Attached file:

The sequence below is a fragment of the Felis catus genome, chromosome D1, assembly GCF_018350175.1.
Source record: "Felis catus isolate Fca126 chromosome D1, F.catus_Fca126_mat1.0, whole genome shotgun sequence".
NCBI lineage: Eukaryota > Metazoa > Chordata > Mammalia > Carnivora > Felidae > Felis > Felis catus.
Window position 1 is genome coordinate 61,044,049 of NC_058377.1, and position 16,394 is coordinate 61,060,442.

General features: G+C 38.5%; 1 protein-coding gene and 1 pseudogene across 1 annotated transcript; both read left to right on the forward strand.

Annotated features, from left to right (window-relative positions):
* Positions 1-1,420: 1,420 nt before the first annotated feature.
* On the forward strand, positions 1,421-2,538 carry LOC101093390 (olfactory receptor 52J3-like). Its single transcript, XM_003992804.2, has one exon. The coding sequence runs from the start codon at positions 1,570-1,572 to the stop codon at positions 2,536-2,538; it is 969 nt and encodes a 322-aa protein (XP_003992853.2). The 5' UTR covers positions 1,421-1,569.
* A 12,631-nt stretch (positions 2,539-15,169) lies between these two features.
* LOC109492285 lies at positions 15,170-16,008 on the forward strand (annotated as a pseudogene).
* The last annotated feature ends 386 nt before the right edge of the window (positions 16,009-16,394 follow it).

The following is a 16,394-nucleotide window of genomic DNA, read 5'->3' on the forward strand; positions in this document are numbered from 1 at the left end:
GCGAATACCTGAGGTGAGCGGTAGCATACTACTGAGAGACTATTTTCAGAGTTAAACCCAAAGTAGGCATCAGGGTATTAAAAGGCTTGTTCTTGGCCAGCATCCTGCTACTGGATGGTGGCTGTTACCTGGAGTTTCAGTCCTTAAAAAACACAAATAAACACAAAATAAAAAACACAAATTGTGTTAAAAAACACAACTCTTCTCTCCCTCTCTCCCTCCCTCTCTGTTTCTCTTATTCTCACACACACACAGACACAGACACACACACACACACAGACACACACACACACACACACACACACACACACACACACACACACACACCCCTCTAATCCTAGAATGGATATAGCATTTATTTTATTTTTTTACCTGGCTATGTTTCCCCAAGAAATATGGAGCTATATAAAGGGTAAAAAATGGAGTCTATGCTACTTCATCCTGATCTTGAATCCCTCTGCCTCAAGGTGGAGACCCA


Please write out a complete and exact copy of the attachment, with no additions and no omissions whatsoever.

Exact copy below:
The sequence below is a fragment of the Felis catus genome, chromosome D1, assembly GCF_018350175.1.
Source record: "Felis catus isolate Fca126 chromosome D1, F.catus_Fca126_mat1.0, whole genome shotgun sequence".
NCBI lineage: Eukaryota > Metazoa > Chordata > Mammalia > Carnivora > Felidae > Felis > Felis catus.
Window position 1 is genome coordinate 61,044,049 of NC_058377.1, and position 16,394 is coordinate 61,060,442.

General features: G+C 38.5%; 1 protein-coding gene and 1 pseudogene across 1 annotated transcript; both read left to right on the forward strand.

Annotated features, from left to right (window-relative positions):
* Positions 1-1,420: 1,420 nt before the first annotated feature.
* On the forward strand, positions 1,421-2,538 carry LOC101093390 (olfactory receptor 52J3-like). Its single transcript, XM_003992804.2, has one exon. The coding sequence runs from the start codon at positions 1,570-1,572 to the stop codon at positions 2,536-2,538; it is 969 nt and encodes a 322-aa protein (XP_003992853.2). The 5' UTR covers positions 1,421-1,569.
* A 12,631-nt stretch (positions 2,539-15,169) lies between these two features.
* LOC109492285 lies at positions 15,170-16,008 on the forward strand (annotated as a pseudogene).
* The last annotated feature ends 386 nt before the right edge of the window (positions 16,009-16,394 follow it).

The following is a 16,394-nucleotide window of genomic DNA, read 5'->3' on the forward strand; positions in this document are numbered from 1 at the left end:
GCGAATACCTGAGGTGAGCGGTAGCATACTACTGAGAGACTATTTTCAGAGTTAAACCCAAAGTAGGCATCAGGGTATTAAAAGGCTTGTTCTTGGCCAGCATCCTGCTACTGGATGGTGGCTGTTACCTGGAGTTTCAGTCCTTAAAAAACACAAATAAACACAAAATAAAAAACACAAATTGTGTTAAAAAACACAACTCTTCTCTCCCTCTCTCCCTCCCTCTCTGTTTCTCTTATTCTCACACACACACAGACACAGACACACACACACACACAGACACACACACACACACACACACACACACACACACACACACACACACACCCCTCTAATCCTAGAATGGATATAGCATTTATTTTATTTTTTTACCTGGCTATGTTTCCCCAAGAAATATGGAGCTATATAAAGGGTAAAAAATGGAGTCTATGCTACTTCATCCTGATCTTGAATCCCTCTGCCTCAAGGTGGAGACCCA